“ I’ve been doing this for 35 years. Every time I’ve had bent valves. I’ve replaced the bent valves, vacuum tested all of the valves. resurfaced the head if necessary and put it back together” That must be because of the engines you have worked on. Some engines can break a timing belt and not bend a valve. The exact same engine can bend valves. Many engines bend valves every time. Others bend…

0
Ð Awarded
David Owner/Technician
Alberta
David
 

Obie, I feel you are pretty accurate with your “drop” test. An other matter is how many seats get “dented” when the piston hits the valve. That is common. Lapping one like that is only going to make the seat too wide and it invariably leaves some grit stuck in the seat. Note how the seat is never shiny and smooth after lapping. The seal is most likely doomed to an early failure. Lapping is too…

0
Ð Awarded
Gary Owner/Technician
Colorado
Gary
   

Hello, David. Just my opinion because I've built a number of racing engines: Sometimes I use oil lapping compound to check the valve contact area and remove any “fuzz” left from machining or grinding the valves. I don't do many heads, but I bought the small can oil compound that I use ~60 years ago and it still works. That said, using water compound to correct valve face/seat irregularities…

0
Ð Awarded
Glenn Owner/Technician
Texas
Glenn
 

Hello David, So, you are saying not to lap in new valves? That's a new one on me. Original new factory engines are built with tighter specification, so the valves are not lapped in when everything is new. Lapping is very important when installing a new valve in a head that has been run for any period of time. The lapping process trues the new valve to the worn in valve seat. If the lapping…

0
Ð Awarded
Bill Owner
Maryland
Bill
 

Glen, If the seats need lapping to allow the valve to seat then they really need to be machined. Like Gary said above I use a real fine (320 grit) lapping compound just to verify contact area but that's it. Lapping with the water based compound that most guys see is like running sand through the valves. I think in this thread he is talking about buying new valves and lapping them in to the…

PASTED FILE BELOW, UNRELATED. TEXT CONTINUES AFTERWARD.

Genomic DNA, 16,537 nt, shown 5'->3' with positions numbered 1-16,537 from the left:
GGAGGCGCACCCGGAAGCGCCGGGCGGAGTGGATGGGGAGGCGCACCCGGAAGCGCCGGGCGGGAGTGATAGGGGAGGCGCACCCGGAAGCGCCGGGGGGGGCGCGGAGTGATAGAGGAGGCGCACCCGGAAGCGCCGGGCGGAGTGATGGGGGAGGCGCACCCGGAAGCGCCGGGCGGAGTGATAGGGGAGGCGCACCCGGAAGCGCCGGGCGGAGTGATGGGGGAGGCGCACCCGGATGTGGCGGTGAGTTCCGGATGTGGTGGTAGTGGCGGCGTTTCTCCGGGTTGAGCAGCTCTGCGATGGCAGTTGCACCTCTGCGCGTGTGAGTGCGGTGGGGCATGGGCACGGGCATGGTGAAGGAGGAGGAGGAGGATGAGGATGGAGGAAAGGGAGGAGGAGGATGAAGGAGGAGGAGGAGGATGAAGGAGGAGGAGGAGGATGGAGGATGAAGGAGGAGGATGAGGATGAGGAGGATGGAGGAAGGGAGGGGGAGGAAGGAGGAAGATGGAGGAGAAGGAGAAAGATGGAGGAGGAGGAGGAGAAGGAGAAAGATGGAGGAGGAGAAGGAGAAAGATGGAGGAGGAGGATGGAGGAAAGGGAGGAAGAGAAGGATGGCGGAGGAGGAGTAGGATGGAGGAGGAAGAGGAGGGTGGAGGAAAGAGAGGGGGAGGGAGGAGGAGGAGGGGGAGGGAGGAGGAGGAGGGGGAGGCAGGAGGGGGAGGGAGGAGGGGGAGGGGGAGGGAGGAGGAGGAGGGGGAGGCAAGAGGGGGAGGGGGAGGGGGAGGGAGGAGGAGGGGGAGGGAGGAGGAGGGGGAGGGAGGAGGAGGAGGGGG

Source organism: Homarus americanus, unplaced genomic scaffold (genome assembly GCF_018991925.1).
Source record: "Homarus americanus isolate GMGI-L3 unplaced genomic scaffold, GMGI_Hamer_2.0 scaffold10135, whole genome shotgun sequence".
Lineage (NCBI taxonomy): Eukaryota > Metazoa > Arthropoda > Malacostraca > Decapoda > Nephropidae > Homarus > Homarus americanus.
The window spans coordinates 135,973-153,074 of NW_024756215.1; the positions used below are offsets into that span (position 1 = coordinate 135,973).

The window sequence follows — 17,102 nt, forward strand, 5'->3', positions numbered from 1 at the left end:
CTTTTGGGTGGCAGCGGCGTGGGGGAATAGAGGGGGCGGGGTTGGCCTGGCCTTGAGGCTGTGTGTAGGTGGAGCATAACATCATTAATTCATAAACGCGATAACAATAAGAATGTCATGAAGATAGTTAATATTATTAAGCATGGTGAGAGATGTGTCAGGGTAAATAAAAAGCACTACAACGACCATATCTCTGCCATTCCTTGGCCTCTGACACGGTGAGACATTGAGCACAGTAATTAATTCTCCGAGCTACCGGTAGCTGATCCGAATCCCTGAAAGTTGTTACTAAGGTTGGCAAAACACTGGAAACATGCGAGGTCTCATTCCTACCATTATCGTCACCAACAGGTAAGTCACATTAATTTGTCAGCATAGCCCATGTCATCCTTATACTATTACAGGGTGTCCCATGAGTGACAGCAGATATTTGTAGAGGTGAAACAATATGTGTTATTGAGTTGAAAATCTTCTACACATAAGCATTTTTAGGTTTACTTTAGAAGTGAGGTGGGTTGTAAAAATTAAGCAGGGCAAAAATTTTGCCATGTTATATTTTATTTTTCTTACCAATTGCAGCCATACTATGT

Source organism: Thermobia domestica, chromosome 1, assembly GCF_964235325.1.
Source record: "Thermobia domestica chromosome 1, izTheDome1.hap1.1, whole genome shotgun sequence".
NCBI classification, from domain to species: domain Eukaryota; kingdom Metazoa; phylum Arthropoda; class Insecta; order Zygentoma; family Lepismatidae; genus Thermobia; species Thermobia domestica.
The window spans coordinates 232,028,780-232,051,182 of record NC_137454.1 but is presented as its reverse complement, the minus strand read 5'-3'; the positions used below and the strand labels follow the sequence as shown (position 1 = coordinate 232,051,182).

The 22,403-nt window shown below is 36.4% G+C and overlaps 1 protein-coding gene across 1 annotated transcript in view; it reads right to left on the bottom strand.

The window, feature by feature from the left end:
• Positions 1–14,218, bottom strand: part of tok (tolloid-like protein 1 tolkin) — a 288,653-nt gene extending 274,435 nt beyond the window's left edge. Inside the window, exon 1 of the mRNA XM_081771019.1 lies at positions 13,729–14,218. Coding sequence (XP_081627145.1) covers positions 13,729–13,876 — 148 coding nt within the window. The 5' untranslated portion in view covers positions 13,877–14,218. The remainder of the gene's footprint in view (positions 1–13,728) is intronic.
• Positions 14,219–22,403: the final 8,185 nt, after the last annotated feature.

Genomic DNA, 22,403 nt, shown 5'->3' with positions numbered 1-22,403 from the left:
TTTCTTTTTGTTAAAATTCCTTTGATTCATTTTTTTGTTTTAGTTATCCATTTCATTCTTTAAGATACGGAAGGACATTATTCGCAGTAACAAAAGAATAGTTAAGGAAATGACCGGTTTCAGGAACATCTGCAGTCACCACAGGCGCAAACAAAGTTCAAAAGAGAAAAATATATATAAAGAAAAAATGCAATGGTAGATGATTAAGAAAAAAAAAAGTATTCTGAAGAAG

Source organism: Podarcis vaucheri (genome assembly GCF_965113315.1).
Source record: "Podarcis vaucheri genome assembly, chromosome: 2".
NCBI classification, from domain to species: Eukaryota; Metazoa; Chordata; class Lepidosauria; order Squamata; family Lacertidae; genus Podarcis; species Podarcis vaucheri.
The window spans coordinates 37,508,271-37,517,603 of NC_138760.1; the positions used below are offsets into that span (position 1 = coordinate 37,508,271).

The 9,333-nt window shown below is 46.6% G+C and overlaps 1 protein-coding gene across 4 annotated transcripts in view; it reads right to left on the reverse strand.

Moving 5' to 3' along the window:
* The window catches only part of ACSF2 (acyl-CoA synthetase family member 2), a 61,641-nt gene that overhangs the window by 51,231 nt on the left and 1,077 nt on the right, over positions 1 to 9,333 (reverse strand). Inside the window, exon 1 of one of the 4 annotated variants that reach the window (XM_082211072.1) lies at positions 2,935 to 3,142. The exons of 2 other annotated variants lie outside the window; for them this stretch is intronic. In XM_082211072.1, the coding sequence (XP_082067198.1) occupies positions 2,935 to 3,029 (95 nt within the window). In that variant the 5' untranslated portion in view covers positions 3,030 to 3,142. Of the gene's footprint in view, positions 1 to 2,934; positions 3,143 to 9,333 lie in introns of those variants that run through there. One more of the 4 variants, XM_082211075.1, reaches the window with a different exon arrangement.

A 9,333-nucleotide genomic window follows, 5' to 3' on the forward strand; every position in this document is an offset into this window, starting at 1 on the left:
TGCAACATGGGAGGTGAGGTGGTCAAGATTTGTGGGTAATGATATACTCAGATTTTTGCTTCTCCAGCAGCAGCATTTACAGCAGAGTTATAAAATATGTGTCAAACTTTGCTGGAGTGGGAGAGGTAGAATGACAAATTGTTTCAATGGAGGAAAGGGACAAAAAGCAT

0
Ð Awarded
Gary Owner/Technician
Colorado
Gary
 

Hello, Bill. I've always found that any wear in the valve guide causes wear in the valve seat, especially on pushrod engines where poor rocker arm geometry can wear both guides and seats…

0
Ð Awarded
David Owner/Technician
Alberta
David
 

Hi Glenn, if we think of the whole purpose of interference angle, the idea was to keep the seat/seal surface as thin and smooth as possible. I learned it was to keep the loading of the valve face surface to the head at a high enough force per unit area. Lapping is definitely going to be counter productive to that idea or surely not as great an idea as we once thought. As I mentioned before, a…

0
Ð Awarded
Gary Owner/Technician
Colorado
Gary
   

if we think of the whole purpose of interference angle, the idea was to keep the seat/seal surface as thin and smooth as possible. I learned it was to keep the loading of the valve face surface to the head at a high enough force per unit area. Lapping is definitely going to be counter productive to that idea or surely not as great an idea as we once thought. In my book, intake seats should be…

0
Ð Awarded
LaMont Owner/Technician
Ohio
LaMont
 

Not sure how you could remove enough material to widen a valve seat by lapping. Maybe by grinding, but not by lapping.

0
Ð Awarded
Bill Owner
Maryland
Bill
 

You would not believe what some people can do :(

0
Ð Awarded
David Owner/Technician
Alberta
David
 

You made my day Bill. Valves, springs and heights, shims & rotators, guide installed heights, stem seals, and such have been an interesting subject for me. One of the “classics” of what people can do when they really get after something without thought is a story for me to share: Customer purchased a Buick 3.8 engine kit for his carburetted ‘77 Regal. It was a whole long block kit to…

0
Ð Awarded